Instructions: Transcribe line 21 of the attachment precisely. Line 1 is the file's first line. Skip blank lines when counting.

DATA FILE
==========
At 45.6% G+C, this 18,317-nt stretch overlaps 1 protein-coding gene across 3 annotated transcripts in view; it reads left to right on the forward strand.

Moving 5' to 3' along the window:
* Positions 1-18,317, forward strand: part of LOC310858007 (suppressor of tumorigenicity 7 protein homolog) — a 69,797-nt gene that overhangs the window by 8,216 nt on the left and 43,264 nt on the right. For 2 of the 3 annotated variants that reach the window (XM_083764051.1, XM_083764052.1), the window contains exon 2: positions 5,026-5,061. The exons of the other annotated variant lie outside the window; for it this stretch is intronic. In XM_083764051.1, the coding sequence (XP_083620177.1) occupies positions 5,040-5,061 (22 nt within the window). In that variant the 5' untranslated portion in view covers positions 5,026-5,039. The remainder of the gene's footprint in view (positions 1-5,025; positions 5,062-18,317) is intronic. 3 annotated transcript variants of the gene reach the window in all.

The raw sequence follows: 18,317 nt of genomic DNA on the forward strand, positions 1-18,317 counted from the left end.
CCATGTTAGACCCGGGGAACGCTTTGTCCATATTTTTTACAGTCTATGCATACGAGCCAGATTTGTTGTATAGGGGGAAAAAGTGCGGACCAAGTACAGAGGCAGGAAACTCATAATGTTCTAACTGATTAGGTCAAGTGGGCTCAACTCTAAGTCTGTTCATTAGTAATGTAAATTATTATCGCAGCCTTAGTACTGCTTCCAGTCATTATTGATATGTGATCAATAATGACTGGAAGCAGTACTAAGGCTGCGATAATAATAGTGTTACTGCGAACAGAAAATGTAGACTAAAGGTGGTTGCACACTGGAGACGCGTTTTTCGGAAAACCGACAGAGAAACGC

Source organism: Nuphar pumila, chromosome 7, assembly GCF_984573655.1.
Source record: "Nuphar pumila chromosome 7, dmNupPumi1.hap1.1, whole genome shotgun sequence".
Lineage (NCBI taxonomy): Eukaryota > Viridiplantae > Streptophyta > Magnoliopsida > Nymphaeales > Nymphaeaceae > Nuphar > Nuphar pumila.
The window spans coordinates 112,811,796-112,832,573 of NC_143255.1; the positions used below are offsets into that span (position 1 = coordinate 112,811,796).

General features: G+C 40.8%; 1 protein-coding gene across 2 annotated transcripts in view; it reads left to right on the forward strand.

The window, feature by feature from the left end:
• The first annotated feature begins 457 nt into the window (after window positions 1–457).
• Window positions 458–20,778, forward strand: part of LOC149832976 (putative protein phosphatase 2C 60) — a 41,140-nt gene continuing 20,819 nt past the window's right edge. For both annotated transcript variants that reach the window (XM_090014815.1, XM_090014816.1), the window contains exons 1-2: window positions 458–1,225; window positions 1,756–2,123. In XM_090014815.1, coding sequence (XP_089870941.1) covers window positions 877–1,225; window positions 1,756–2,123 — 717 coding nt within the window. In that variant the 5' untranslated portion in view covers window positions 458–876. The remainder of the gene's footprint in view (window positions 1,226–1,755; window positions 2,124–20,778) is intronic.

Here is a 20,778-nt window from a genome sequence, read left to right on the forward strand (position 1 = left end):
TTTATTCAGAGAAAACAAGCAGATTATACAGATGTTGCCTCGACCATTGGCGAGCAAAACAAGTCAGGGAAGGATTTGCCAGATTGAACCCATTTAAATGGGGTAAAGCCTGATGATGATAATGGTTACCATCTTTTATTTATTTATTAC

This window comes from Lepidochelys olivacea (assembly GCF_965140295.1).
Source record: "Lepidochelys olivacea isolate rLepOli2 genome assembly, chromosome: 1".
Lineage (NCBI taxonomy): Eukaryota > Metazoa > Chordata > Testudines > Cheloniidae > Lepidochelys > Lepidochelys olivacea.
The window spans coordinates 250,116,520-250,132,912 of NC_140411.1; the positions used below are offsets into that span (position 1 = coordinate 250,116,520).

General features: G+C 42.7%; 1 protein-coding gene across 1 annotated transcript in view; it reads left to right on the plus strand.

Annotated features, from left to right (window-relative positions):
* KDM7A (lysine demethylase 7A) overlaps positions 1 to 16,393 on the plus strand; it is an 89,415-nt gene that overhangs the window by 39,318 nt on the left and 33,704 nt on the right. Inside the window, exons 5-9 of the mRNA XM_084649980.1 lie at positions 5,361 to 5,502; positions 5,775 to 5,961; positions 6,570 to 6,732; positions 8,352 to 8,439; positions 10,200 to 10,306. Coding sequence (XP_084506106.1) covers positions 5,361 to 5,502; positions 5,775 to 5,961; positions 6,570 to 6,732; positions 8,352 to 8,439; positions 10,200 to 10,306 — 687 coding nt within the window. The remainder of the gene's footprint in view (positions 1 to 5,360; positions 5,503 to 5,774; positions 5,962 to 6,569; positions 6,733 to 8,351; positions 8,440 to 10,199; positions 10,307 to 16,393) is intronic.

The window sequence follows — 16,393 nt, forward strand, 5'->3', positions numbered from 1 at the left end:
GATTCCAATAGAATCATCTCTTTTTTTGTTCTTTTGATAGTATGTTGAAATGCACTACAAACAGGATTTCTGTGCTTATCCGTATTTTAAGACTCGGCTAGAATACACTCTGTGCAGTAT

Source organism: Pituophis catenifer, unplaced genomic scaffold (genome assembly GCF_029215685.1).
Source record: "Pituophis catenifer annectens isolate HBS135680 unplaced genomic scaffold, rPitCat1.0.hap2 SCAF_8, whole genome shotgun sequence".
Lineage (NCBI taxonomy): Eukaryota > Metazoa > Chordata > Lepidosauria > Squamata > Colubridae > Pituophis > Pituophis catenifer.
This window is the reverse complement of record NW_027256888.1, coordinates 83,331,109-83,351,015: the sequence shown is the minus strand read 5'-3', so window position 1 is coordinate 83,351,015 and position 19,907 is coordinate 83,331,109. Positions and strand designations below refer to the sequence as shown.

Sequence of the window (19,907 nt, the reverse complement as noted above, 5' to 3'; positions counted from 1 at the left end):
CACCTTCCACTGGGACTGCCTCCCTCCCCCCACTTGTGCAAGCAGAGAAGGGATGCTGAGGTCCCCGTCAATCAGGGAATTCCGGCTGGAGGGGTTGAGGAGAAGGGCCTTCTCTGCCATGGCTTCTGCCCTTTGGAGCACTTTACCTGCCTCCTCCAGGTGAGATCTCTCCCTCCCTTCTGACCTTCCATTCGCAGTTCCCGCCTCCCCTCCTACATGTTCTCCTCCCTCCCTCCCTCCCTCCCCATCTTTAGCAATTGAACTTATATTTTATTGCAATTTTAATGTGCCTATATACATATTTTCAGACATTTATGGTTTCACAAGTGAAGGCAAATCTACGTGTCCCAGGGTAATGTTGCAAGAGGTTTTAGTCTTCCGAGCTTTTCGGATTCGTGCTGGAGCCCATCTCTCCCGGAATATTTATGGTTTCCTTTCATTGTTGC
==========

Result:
Annotated features, from left to right (window-relative positions):